All objects in this article can be observed underneath a dark sky with telescopes with a maximum of 8 inch (20cm). Most objects can already be observed with smaller scopes or binoculars.
This month we will discuss some double stars. Double stars are two (or more) stars that revolve around each other. We call the separate stars in a double star system components. The brightest star in a system is called the primary star. The fainter star(s) companion(s).
Visual binaries are stars that, seen from earth, can be split in a telescope or binocular. With the unaided eye you see one star; with a telescope you’ll notice two or more stars. If these stars actually revolve around each other, we call them physical double stars. If it only looks (seen from earth) that two stars are close to one another other, but are actually located far from each other and aren’t revolving around each other, than we call them optical binaries.
The brightest star in a system is called component A. The second brightest star component B. If there are more stars in a system they will be further indicated as component C or D.
Let’s begin with constellation Gemini, the twins. The two well known stars in Gemini are Castor and Pollux. Castor is actually a double star which is also known as Struve 1110. This beautiful binary is already visible through small telescopes. We see two blue/white stars, separated at a distance of 6 arc seconds. At 72 arc seconds south east of the pair, we find a faint star of magnitude 9, also known as Castor C. This star revolves around the two brighter stars.
Another nice double star in Gemini is Struve 1066. Here we see a large contrast in brightness between both stars. We see a yellow primary and a red/purple companion of magnitude 3.6 and 8.2. Both stars are separated from each other by 6 arc seconds.
Than we’ll jump to the Lynx were we find another two beautiful double stars. Let’s begin with Struve 948. This is a nice triple star system, consisting of a pale blue, a yellowish and orange star. You can find Struve 948 in the head of the Lynx.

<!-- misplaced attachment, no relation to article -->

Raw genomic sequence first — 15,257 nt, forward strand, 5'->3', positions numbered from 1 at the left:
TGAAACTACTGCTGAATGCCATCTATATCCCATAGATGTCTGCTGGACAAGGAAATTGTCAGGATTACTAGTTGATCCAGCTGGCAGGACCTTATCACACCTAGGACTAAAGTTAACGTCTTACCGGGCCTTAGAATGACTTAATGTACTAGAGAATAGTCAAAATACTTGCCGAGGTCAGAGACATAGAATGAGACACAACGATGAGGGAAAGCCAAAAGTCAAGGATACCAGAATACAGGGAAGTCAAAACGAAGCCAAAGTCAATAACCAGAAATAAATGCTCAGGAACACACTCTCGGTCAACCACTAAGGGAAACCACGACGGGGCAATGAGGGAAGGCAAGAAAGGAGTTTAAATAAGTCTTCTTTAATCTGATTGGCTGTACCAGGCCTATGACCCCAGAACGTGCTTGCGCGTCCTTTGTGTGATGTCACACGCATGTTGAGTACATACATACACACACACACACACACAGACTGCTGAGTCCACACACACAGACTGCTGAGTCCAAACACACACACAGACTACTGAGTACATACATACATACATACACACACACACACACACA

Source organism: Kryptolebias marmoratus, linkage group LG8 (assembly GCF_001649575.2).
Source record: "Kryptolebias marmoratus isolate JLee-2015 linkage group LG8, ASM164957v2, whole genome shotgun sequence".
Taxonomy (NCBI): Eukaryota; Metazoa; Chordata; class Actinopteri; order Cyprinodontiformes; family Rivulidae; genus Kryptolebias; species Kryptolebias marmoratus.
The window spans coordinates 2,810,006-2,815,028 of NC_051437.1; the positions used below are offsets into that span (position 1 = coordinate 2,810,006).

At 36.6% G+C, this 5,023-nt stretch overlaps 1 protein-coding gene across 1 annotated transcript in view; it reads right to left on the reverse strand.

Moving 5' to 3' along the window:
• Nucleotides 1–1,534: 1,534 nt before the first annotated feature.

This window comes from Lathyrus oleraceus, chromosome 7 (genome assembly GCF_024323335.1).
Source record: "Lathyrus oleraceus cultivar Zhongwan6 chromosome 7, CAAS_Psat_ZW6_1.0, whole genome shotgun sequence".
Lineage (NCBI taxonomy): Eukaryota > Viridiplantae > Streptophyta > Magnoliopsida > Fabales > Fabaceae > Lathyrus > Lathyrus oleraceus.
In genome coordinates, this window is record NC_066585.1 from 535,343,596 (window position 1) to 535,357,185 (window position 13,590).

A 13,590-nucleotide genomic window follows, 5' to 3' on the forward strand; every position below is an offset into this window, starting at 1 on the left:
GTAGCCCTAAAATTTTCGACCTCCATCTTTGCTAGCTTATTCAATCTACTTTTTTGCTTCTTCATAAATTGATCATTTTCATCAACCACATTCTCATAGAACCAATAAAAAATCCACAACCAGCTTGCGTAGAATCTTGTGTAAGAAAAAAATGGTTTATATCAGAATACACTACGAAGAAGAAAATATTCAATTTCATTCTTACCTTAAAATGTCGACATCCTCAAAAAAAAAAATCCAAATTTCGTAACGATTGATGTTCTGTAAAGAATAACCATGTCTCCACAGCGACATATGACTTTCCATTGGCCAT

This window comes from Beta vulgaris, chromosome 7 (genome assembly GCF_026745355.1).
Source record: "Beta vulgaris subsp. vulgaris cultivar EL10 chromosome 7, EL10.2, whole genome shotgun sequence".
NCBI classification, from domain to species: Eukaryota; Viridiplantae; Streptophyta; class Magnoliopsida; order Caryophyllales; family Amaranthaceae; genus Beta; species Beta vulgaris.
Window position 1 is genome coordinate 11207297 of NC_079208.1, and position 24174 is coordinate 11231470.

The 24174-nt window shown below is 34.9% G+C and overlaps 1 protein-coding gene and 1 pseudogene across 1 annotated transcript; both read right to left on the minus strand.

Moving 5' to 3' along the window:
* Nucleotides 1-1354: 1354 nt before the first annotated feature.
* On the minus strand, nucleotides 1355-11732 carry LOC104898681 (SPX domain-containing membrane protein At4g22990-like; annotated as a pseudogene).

Struve 1334 is also a nice double star in the Lynx. Both stars have subtle colours. The primary is pale blue, its companion greenish. The stars are separated at a distance of 2.6 arc seconds. You’ll find Struve 1334 in the tail of the Lynx.
We’ll move on the Cancer. Struve 1196 is a triple star system. The A and B components form a tight double. C is located a bit further from the pair and is the faintest star in the system. All three stars appear yellow. Small telescopes reveal component A en C, B is to close to the primary star to detect it with aperture smaller than 6 inch.
Struve 1268 is also called the Winter Albireo because of its likeness with the double star in Cygnus. Through our telescopes we see indeed a striking double with an orange and a bright blue star. Observe this one with a binocular of small telescope.
We continue with constellation Orion, where we find some more nice double stars.
Rigel (Struve 668) is the brightest star in Orion and also a double star. Although Rigel B, with a magnitude of 6.8, is certainly not faint, it can be hard to split the star from the primary, Rigel A, with telescopes smaller than 15 cm. That’s because Rigel A is more than 500 times as bright as B and outshines the star. In addition with the brightness, both stars are close to each other (10” separation). But underneath a dark sky with good conditions and a high magnification, both stars can be split in a 7cm telescope, but it will be a challenge. We see a blue white Rigel A and a blue Rigel B. The system is really nice because of the contrast in brightness!
Let’s continue with Struve 738. This is a close double star of magnitude 3.5 and 5.5. With small telescopes this binary is not so easy to split. We see two blue stars of which the primary looks a bit bluer than its companion. Observe it with high magnifications.
Almost everyone has at least once observed the famous Trapezium in the heart of Orion. The Trapezium is a multiple star system, registered as Struve 748. Even during observing nights with bad conditions these stars are good visible. The stars are beautiful gems, lying at a greenish background. There are also several fainter companions that pop out of the nebula. The A, B, C and D components are easy to detect with small scopes. With higher magnifications and a larger telescope you’ll notice also the E and F components.
Struve 752 and 747 are visible in the same field of view and form a wide combo. The stars that are part of Struve 747 have a blue colour. The stars of Struve 752 appear also pale blue. Observe these two beauties with different magnifications.
Struve 762 is a really nice multiple system, consisting of three stars with a nice colour contrast. The system exists of a white, orange and blue star.
In the same field of view we’ll find another double star: Struve 761. This one is located west of Struve 762.
At last we take a look at Struve 774. This is a bright blue/white double star with a third component that is relatively far away from the primary and secondary stars. The star that is closest to the A component can be hard to detect. If you don’t see it, than try again on an observing night with better conditions. Struve 774 is in the same field of view as the Flame Nebula.